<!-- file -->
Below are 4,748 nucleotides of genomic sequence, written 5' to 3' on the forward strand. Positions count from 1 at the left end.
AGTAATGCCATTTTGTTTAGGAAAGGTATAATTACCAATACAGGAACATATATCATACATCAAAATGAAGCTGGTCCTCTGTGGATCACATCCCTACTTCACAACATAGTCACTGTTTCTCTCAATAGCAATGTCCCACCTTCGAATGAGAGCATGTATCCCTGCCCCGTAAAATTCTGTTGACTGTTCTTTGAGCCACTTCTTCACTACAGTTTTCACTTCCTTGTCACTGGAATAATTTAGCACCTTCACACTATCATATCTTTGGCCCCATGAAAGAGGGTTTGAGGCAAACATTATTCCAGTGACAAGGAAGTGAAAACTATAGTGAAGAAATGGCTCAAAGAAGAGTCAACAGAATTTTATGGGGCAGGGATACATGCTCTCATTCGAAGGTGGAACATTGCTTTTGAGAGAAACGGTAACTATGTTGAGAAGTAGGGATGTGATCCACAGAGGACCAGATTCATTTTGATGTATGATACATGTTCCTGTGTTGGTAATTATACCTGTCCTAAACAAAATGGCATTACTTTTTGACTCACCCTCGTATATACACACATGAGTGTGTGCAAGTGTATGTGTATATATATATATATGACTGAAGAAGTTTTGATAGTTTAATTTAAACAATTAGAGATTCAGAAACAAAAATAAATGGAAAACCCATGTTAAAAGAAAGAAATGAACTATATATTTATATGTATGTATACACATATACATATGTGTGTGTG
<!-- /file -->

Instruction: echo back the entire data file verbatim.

Below are 4,748 nucleotides of genomic sequence, written 5' to 3' on the forward strand. Positions count from 1 at the left end.
AGTAATGCCATTTTGTTTAGGAAAGGTATAATTACCAATACAGGAACATATATCATACATCAAAATGAAGCTGGTCCTCTGTGGATCACATCCCTACTTCACAACATAGTCACTGTTTCTCTCAATAGCAATGTCCCACCTTCGAATGAGAGCATGTATCCCTGCCCCGTAAAATTCTGTTGACTGTTCTTTGAGCCACTTCTTCACTACAGTTTTCACTTCCTTGTCACTGGAATAATTTAGCACCTTCACACTATCATATCTTTGGCCCCATGAAAGAGGGTTTGAGGCAAACATTATTCCAGTGACAAGGAAGTGAAAACTATAGTGAAGAAATGGCTCAAAGAAGAGTCAACAGAATTTTATGGGGCAGGGATACATGCTCTCATTCGAAGGTGGAACATTGCTTTTGAGAGAAACGGTAACTATGTTGAGAAGTAGGGATGTGATCCACAGAGGACCAGATTCATTTTGATGTATGATACATGTTCCTGTGTTGGTAATTATACCTGTCCTAAACAAAATGGCATTACTTTTTGACTCACCCTCGTATATACACACATGAGTGTGTGCAAGTGTATGTGTATATATATATATATGACTGAAGAAGTTTTGATAGTTTAATTTAAACAATTAGAGATTCAGAAACAAAAATAAATGGAAAACCCATGTTAAAAGAAAGAAATGAACTATATATTTATATGTATGTATACACATATACATATGTGTGTGTG